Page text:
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Rerailer Issues – What Am I Doing Wrong?

Ryan asks:

“My layout has 4 powered rerailers and I thought I would connect my first rerailer on one side to the control board and connect from the other side of that rerailer to the next rerailer and continue from there. I connected my main feed and all seemed ok until I joined up the next rerailer. My control started to flash quickly which I presume is a warning I have done something wrong. What? Thanks in advance.”

7 Responses to Rerailer Issues – What Am I Doing Wrong?

  • geoffsays:

    It seems like you have a short. Either you have crossed the wires on the last rerailer you connected up, or you have a reversing loop or something going on. Have you tried skipping that rerailer and connecting directly to the next one? That would at least tell you which part of the layout is problematic. Without a layout diagram it’s a bit hard to diagnose.

    • WILLIAM C ANDERSONsays:

      Most likely you reversed the polarity on the last connection. Or, the rerailer itself has a fault. Shouldn’t be too difficult to run down.

  • Steve Bsays:

    I have not dealt with “powered” rerailers but, I am an electrical engineer, What I am guessing is that the powered part refers to keeping the rails powered at all times. If this is true, it appears that you are flipping polarity in the tracks by daisy-chaining the rerailers. If you did want to run the wiring in parallel, I would exam each connection to see if one did not get connected the way you wanted. What you describe appears to be a direct hard short. Take your multimeter and measure the ohms across the rails (with the power off and preferably disconnected) depending on your connection, the meter should read well over 100 ohms. If you have a short, then the reading should be less than 10 ohms. You should have all of one side connected to one side of the rerailer and the other side should be together, never crossing together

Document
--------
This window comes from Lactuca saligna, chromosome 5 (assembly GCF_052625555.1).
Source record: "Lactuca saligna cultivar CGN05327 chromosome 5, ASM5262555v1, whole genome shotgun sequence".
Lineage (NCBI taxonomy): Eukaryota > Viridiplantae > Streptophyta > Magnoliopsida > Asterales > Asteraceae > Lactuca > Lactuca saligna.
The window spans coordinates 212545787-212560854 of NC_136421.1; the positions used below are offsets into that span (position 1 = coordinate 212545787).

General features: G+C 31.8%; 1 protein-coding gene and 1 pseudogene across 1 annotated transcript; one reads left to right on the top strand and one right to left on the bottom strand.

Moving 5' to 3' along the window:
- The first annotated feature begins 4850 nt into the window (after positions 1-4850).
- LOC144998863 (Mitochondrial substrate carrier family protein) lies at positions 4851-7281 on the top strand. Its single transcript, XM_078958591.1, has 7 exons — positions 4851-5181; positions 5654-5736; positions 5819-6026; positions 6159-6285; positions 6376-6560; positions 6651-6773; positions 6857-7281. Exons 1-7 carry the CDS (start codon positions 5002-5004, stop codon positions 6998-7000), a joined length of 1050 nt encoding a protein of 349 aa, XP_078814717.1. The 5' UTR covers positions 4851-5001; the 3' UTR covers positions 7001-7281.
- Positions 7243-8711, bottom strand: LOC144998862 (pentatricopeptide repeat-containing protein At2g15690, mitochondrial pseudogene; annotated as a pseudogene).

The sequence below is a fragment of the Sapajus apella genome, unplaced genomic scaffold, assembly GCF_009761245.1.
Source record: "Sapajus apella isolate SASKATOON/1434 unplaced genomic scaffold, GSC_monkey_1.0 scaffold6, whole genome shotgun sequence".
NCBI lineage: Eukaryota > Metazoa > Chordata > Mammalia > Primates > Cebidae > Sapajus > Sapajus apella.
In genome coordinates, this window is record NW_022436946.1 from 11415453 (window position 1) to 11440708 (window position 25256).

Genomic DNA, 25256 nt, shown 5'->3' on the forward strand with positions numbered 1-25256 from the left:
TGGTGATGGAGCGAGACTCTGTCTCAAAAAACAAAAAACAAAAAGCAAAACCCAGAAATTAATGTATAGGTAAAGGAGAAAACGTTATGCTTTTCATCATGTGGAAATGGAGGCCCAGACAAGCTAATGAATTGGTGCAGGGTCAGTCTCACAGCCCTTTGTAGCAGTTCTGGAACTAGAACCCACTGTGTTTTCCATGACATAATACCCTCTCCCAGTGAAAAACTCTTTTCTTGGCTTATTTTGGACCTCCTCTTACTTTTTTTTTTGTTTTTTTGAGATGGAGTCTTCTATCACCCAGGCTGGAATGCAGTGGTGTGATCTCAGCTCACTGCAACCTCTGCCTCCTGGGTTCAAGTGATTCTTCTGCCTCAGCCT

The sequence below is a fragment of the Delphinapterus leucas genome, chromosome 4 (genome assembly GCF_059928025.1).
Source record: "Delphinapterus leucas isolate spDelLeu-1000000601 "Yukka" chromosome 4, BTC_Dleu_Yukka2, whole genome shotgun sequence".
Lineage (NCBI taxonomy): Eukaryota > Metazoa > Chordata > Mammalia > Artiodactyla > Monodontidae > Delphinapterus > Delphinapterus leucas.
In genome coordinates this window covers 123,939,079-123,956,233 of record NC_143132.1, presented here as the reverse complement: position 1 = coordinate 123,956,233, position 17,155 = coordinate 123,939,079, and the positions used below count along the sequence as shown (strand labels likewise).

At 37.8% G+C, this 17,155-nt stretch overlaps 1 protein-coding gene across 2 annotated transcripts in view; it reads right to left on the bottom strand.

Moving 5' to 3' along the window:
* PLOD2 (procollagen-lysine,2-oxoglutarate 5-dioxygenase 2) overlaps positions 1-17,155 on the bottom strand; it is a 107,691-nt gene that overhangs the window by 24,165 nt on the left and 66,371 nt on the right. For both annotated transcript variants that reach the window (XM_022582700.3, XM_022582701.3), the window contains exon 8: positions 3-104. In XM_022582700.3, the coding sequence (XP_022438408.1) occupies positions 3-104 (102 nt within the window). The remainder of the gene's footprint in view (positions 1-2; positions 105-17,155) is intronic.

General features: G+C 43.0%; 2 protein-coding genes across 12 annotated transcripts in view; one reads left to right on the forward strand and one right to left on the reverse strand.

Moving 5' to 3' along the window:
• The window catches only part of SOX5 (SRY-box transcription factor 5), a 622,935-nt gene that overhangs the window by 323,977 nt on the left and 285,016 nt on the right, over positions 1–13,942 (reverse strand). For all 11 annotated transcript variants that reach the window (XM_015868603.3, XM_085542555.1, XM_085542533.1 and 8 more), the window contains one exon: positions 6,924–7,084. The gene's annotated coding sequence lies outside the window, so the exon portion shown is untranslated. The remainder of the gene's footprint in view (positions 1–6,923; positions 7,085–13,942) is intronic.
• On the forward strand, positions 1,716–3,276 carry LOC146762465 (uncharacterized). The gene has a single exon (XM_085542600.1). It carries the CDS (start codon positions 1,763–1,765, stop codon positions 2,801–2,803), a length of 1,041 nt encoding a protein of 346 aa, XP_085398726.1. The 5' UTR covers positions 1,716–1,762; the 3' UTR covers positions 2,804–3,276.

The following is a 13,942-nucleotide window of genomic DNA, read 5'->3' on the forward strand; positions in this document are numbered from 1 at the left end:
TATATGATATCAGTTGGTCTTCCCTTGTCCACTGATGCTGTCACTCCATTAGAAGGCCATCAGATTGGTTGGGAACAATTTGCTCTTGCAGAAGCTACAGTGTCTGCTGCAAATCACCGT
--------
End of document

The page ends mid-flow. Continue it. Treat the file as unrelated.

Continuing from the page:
• Frank Bsays:

    If you can give a few details of your layout, it will help us to understand the problem.

    Do you have DC or DCC ?

    As Geoff says, please post a track diagram, as the issue is most likely a short caused by wrong polarity connection.

    If you include the wiring circuit on the track diagram, the problem will probably be immediately clear.

  • David Stokessays:

    What is with so many rerailers? And why are they powered.? I have one rerailer and it is a plastic ramp affair that I sit on the track and roll cars down so that they roll off the ramp and sit properly on the track. Educate me please

  • Ryansays:

    thanx to geoff david frank steve william i now understand

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